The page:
Charismatic participants able to articulately state their position (independent of its logic or validity) can dramatically sway the beliefs of the entire group—at least temporarily. This dynamic can lead other members of the focus group to provide false assent or feedback. Feedback moderated by a charismatic participant rather than a participant's own beliefs and thoughtful conclusions is not helpful. (Note that this problematic dynamic also holds for American jury trials). Further, the context of a focus group—everyone giving opinions—can make participants feel pressured to have an opinion even if they don't know or really don't care. Explaining to participants that not having an answer actually is an answer is always tricky.

Do I do what I say or say what I do?

2) What people say they want/will do is often different from what they need/do.

Both anecdotal evidence and careful scientific study demonstrates that actual behavior often differs from predicted behavior or expressed desires. The classic example of this problem is the Ford Edsel. The Edsel design was derived from a long series of focus groups—more than for any other automotive product. The focus groups addressed topics ranging from color to tail size to reasonable cost. In the case of the Edsel, it is clear that what people thought they wanted was very different from what they selected and paid for in the show room.

Mind the gap

(3) Most importantly, traditional focus groups do not provide an opportunity to directly observe users completing tasks.

Focus groups provide no means to directly explore any match (or mismatch) between the site model and the user's mental model. Think of it this way—if your goal is to improve how well your application or Web site works, you need to do two things: figure out what doesn't work and make it work. Focus groups are about talking about what works and what doesn't, and what might and what might not. Usability testing is about collecting the user-centered data to figure out how to fix it.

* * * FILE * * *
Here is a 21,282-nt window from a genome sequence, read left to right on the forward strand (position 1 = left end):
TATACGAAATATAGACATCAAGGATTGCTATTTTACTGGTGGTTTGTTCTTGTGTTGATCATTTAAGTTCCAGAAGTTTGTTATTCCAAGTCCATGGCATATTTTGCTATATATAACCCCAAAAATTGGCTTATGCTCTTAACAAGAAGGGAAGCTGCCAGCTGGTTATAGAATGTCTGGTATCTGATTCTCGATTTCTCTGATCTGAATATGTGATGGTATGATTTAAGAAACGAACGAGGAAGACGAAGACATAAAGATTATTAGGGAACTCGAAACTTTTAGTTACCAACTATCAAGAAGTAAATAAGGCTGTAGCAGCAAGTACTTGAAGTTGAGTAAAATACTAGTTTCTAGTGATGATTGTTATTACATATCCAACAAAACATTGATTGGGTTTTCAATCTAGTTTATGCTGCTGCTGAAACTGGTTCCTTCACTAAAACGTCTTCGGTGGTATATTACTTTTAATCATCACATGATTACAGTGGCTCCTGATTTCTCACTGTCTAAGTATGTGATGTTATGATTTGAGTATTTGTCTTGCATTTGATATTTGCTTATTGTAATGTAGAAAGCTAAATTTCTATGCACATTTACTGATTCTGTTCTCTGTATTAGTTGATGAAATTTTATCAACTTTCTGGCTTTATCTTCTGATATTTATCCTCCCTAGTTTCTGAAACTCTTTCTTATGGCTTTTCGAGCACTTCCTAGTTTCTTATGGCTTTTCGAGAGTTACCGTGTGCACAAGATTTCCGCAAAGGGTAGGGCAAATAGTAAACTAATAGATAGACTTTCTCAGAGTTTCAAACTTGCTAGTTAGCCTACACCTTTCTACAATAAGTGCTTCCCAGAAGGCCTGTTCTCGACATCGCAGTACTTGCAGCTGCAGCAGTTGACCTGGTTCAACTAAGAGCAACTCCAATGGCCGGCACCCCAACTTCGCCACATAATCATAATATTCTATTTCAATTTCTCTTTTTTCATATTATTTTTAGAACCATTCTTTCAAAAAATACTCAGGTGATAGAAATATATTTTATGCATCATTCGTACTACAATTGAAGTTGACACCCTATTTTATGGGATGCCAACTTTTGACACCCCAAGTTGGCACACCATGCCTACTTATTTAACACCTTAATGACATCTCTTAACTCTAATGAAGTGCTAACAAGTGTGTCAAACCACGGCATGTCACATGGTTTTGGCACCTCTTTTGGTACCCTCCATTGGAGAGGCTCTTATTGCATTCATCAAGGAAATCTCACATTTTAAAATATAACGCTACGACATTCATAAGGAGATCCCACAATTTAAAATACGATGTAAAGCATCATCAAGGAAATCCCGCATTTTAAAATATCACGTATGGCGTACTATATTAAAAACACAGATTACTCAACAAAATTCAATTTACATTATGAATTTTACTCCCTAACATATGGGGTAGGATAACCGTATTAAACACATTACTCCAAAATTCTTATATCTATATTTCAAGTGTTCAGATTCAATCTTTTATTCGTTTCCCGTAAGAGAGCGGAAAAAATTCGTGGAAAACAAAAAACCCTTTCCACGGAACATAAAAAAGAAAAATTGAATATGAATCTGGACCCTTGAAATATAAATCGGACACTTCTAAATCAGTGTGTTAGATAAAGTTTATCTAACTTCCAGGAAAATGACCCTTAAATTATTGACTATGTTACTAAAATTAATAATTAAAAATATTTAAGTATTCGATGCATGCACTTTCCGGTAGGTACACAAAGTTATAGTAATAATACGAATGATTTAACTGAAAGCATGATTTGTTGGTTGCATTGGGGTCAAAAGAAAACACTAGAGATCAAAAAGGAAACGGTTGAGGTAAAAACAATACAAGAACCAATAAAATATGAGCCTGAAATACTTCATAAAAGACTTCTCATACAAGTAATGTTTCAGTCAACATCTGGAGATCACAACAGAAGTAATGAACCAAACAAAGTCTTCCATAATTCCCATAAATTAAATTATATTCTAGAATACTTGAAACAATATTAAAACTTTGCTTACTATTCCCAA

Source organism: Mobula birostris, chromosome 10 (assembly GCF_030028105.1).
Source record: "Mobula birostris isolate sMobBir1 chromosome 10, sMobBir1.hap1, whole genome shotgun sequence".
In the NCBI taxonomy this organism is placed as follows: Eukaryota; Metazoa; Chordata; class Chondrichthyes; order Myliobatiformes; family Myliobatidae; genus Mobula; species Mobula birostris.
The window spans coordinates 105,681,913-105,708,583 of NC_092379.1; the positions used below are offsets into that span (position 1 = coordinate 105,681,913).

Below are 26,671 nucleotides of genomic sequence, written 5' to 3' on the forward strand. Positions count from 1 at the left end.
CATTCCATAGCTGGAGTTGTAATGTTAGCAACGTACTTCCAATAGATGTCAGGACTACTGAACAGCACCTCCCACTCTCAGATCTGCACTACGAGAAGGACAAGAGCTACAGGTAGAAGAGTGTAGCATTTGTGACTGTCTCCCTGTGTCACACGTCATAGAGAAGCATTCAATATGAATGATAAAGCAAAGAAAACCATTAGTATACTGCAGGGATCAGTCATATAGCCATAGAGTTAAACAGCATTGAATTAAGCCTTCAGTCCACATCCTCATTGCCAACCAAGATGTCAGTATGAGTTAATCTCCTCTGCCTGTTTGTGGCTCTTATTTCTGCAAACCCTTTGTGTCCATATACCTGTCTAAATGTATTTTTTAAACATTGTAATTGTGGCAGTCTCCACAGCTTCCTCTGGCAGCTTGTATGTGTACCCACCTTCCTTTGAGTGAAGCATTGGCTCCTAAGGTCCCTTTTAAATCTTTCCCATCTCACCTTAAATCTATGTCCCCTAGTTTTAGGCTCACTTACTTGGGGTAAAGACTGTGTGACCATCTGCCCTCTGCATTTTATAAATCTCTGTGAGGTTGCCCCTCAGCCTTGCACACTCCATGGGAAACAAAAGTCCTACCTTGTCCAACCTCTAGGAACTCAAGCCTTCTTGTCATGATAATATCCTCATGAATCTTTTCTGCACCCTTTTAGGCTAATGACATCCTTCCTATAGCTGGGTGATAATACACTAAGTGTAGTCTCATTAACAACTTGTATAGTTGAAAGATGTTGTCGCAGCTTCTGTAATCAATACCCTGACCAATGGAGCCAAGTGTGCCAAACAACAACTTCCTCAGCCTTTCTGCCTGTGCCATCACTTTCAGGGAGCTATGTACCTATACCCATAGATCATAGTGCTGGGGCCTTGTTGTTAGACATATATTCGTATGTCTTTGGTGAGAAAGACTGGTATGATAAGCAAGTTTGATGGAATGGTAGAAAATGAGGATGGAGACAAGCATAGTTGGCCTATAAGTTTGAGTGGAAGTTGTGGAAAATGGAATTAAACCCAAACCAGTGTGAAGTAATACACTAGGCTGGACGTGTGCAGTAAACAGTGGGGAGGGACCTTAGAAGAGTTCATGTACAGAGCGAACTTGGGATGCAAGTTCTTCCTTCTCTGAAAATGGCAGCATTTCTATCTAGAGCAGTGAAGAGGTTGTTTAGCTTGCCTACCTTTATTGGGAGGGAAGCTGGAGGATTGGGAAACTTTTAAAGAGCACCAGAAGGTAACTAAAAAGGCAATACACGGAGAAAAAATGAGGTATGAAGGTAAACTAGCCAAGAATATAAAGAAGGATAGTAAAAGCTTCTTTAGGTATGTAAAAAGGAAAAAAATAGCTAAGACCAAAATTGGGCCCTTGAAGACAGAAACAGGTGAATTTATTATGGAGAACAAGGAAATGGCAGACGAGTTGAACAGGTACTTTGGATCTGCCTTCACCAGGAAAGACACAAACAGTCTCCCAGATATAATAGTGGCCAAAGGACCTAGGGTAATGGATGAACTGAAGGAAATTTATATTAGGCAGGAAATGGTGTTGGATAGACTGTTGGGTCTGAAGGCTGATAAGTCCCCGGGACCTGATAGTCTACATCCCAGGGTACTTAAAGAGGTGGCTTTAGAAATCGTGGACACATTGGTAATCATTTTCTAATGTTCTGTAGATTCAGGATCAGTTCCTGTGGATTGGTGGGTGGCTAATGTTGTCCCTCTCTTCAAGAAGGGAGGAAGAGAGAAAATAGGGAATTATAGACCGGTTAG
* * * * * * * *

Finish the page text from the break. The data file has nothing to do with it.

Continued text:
Time for testing

Usability testing provides a type of data that sophisticated practitioners can leverage to evolve the application/site to better reflect the user's conceptual model. When users struggle on a site or application, this indicates that there is a mismatch between the user's mental model/expectations and the way that the site works. Done well, usability testing can provide key insights into the user's conceptual model for the tasks explored in the testing session. This data allows the practitioner to examine points of mismatch and to re-engineer the task flow/information presentation/visual hierarchy... so that it is consistent with the user's expectations.

So the goal of usability testing is to collect data that is specific enough not only to identify challenges that users face, but also to describe expectations or their mental models. Collecting data at this level of granularity requires directly observing representative users complete critical tasks on the site/application in a 1-on-1 interview format. Throughout a usability testing project, specialists should work to systematically identify and prioritize points in the task flow or information search where users slow or stray from the optimal (or intended) path. This approach allows the tester to systematically identify mismatches between the site's navigation structure, information architecture, and detailed design and the users conceptual task model, information hierarchy, and expectations for use. Usability testing also provides a means to evaluate the appropriateness and usability of functionality and content. Finally, usability interviews can also be used to collect data to inform decisions about the effectiveness of look-and-feel/branding and the appropriateness of graphics on a site. (E.g., If you have a site about a very dire illness you probably don't want shiny, happy people dotting the page.)

Enough small talk

The method you need to use depends on the goals of the exercise. If you want to explore possible directions for increased functionality and test market interest, use a focus group. If you want to evaluate and improve the effectiveness of a current application or site, use usability testing.

Message from the CEO, Dr. Eric Schaffer — The Pragmatic Ergonomist